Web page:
NBBJ has announced a net-zero school in Encino, California, intending to transform the educational experience for neurodiverse pupils through a focus on nature. The term “neurodiversity” is used to describe the varied ways in which each person’s brain functions. Although everyone’s brain develops similarly, no two brains work the same. If your brain functions differently from the average or “neurotypical” person’s, you are said to be neurodivergent. In response to the severe situation facing American kids, where 2.3 million received a diagnosis of a learning difference between 2019 and 2020, the new campus, dubbed “Westmark Lower School,” will encourage an inclusive and engaging learning environment for both students and teachers. To make the Westmark School’s Lower School campus a comfortable place for kids with special needs, acoustic technology and natural materials will be used in the design.
The current educational system only supports neurotypical pupils, oblivious to neurodiversity, which may impact how much information is retained by those with varied learning needs. The brand-new campus will have an exceptional net zero-carbon architecture that blends with nature, furthering the development of zero-energy educational buildings, which have increased by more than double in the United States since 2014. Replacing the old modular structures from the 1950s with new dynamic spaces will also include an indoor-outdoor, community-focused approach.
To guarantee that the school is community-driven and meets its needs, the community was actively involved in the design process through workshops and models. The facility will serve as a “restorative haven,” concentrating on acoustical design principles to provide a more welcoming environment for young pupils who struggle with concentration. Each classroom incorporates a variety of learning zones, such as reading nooks and creative labs, to give kids a variety of adaptable and choice-driven learning settings. The campus will promote a continuum of care thanks to a centrally located network of programs, including theater, school counseling, occupational and speech therapy, and other services.
The Lower School offers a variety of adaptable, choice-driven zones to accommodate different types of learning, from independent and focused to more communal and active. For instance, the design prioritizes special acoustical strategies to promote quiet study. These features embody Westmark School’s highly specialized education and individualized instruction model. While highly adaptable classrooms offer a variety of unique learning modes, from group work to personalized learning and everything in between, the indoor-outdoor environment places nature at the center. To provide an experience that is truly supportive of neurodiversity, the design integrates the most recent advancements in sustainability and neuroscience research. To give children a variety of personalized and choice-driven study locations, various learning zones, such as creative labs and reading nooks, will be established within each classroom.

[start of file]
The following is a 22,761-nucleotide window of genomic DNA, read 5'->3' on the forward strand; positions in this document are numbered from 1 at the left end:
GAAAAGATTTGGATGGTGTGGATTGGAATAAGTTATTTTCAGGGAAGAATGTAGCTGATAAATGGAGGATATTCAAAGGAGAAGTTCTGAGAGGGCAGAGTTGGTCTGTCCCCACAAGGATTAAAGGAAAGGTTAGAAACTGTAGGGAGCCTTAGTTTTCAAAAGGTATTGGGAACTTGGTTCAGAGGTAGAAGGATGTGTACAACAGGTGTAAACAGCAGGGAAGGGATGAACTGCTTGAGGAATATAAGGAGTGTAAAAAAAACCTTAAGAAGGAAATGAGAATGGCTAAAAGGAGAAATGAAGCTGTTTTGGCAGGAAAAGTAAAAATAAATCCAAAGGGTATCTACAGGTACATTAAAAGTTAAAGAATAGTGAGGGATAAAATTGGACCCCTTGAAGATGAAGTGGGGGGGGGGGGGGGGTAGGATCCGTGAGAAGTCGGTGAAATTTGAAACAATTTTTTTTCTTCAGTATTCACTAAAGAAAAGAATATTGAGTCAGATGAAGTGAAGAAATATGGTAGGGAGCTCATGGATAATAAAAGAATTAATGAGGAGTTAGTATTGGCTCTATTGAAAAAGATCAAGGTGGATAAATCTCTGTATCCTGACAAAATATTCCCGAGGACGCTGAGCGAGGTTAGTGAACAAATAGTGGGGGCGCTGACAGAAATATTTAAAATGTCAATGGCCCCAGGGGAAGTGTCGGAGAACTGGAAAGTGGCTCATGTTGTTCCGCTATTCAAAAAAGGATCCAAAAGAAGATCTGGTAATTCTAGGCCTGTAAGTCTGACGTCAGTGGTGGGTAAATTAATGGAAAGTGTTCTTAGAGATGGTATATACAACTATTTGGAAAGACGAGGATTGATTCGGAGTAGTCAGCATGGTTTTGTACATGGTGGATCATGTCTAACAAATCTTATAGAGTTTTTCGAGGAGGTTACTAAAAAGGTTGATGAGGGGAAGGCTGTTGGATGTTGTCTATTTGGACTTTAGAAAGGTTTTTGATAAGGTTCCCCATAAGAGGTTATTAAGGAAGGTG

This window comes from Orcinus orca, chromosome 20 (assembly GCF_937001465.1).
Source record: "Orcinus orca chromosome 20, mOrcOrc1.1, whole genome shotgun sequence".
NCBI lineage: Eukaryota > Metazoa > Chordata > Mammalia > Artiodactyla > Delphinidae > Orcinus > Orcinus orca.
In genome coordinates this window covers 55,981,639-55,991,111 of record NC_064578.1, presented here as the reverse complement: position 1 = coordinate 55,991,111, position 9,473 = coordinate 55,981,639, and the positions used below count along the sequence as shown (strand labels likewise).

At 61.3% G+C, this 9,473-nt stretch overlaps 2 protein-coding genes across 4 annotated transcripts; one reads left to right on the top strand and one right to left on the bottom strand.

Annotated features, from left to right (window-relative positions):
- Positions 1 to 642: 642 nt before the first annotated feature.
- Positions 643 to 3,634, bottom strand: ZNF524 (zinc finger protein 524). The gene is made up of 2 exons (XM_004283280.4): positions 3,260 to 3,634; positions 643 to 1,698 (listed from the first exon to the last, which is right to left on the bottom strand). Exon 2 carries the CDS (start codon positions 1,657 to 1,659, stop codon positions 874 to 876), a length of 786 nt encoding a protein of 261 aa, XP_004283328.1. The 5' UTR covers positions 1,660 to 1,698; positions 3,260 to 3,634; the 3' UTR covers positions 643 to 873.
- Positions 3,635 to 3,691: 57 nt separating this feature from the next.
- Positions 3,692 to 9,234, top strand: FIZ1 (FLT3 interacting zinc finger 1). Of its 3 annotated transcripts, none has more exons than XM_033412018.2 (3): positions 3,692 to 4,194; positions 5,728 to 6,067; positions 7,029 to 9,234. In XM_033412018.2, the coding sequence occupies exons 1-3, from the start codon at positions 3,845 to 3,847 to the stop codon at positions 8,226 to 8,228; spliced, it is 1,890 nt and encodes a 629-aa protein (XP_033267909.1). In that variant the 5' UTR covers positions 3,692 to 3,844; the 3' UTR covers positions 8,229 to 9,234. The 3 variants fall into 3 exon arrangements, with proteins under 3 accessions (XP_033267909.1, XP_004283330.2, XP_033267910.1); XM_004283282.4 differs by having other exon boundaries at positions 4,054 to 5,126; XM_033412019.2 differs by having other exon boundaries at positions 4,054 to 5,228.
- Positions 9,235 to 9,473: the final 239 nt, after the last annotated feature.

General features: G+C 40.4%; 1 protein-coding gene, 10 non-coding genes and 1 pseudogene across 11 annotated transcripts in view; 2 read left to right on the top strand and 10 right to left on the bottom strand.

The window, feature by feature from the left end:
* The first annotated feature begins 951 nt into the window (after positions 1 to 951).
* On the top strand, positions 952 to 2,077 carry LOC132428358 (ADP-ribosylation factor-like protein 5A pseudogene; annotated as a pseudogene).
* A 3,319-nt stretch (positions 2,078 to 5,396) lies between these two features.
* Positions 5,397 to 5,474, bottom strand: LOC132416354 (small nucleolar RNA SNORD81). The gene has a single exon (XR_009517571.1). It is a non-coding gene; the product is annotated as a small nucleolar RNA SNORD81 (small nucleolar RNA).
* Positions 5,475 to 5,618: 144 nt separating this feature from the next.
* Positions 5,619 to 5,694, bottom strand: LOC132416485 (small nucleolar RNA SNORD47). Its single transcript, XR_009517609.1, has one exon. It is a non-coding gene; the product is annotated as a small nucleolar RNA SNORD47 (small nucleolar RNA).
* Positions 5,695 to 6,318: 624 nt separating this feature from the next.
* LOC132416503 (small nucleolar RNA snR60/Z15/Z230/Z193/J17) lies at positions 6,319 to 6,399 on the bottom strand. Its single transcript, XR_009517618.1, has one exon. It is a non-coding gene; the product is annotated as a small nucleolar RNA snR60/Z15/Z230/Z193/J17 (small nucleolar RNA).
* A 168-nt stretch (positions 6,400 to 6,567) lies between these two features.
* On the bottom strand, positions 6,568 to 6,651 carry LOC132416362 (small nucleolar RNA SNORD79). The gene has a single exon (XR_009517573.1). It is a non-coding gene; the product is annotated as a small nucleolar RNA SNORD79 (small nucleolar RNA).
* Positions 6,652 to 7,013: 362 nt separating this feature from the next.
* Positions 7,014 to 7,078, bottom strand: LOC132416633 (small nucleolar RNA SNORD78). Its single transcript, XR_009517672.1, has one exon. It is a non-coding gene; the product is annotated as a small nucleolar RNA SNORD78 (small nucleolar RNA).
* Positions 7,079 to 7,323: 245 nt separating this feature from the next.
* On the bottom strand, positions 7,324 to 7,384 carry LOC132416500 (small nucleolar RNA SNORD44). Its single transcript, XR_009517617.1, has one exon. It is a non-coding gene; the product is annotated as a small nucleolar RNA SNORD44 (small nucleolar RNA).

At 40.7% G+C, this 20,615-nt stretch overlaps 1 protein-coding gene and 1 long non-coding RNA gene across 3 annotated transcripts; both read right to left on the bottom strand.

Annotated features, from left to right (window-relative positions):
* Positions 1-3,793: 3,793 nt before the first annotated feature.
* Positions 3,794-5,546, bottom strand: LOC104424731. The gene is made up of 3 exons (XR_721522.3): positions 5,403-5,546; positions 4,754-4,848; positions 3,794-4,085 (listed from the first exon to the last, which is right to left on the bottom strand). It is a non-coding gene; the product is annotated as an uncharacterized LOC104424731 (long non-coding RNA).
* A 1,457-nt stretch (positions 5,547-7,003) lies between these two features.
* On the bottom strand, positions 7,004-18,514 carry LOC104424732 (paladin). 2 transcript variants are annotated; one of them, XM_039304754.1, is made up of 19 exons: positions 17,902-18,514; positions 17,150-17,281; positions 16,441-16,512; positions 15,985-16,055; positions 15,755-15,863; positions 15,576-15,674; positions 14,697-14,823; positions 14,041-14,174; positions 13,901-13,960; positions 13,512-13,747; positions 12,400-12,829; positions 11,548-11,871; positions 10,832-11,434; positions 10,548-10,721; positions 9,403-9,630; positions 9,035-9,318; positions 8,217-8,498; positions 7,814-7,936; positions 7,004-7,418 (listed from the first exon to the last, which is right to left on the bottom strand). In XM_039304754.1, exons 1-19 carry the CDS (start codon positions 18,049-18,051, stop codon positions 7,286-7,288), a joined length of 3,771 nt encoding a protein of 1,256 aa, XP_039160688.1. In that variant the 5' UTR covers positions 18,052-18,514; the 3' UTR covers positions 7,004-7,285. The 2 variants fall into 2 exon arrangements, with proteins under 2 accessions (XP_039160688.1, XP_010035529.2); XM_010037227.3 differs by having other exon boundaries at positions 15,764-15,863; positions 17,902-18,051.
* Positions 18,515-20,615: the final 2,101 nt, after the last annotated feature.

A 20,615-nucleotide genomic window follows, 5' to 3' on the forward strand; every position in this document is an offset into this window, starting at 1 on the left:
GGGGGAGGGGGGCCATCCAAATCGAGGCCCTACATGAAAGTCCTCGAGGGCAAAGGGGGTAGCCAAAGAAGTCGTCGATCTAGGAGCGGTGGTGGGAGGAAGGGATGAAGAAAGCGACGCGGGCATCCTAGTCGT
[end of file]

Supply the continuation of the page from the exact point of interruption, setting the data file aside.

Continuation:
The project’s central theme will be sustainability. The school will use classrooms directly connected to the outdoors and have plenty of natural light as part of its “learning outside” strategy. These classrooms are oriented in a pinwheel formation to delight students’ senses and provide frequent opportunities for them to engage with the powerful advantages of outdoor learning outside of the typical classroom setting. There will be interactive gathering areas, a sensory garden, and a sculpture play area in the courtyard and the surrounding landscaping. The designers used calming natural elements to create a bright and interesting setting, such as pre-fabricated mass lumber and stone. To illustrate how the structure was constructed, the school’s structural components are left visible. To underline the significance of inclusive learning settings, there will also be a research and training institute for teachers and researchers. By partnering with Los Angeles public and private schools and forming partnerships with universities across the United States, these new institutes will provide training and evaluation facilities that assess students with speech-based learning differences. They also hope to further advance the integration of neuroscientific research into educational practices.
Several solar panels, mass timber, rooftop gardens that offer access to nature, a central sycamore tree that houses a rainwater collection basin, and deep overhangs that shade openings while allowing soft natural light to brighten the classrooms are all included in the project’s green features. All circulation routes are outside to promote healthy activity, and learning is conducted outside on magnificent patios and in a sensory garden to enhance tactile exploration. John Medina, a developmental molecular biologist, worked with NBBJ and Westmark to incorporate the latest neurology findings into the design’s specific elements that emphasize nature. Each classroom will have wide hangar doors that open to the surrounding woods as one of these features. Characteristics made of mass lumber will support the project’s sustainable elements and environment-friendly vibe. The ceilings and flooring of the classrooms will be covered with it. With spaces for outdoor learning and a higher emphasis on air quality and ventilation, NBBJ highlighted that the design is “well-suited to pandemic needs.” The project, led by NBBJ, aims to achieve LEED Gold and Zero Carbon accreditation from the International Living Future Institute.
NBBJ is Designing a Nature-Immersed Net Zero School in California for Neurodiverse Students,ArchDaily.Available at:https://www.archdaily.com/979838/nbbj-is-designing-a-nature-immersed-net-zero-school-in-california-for-neurodiverse-students [Accessed: February 4, 2023].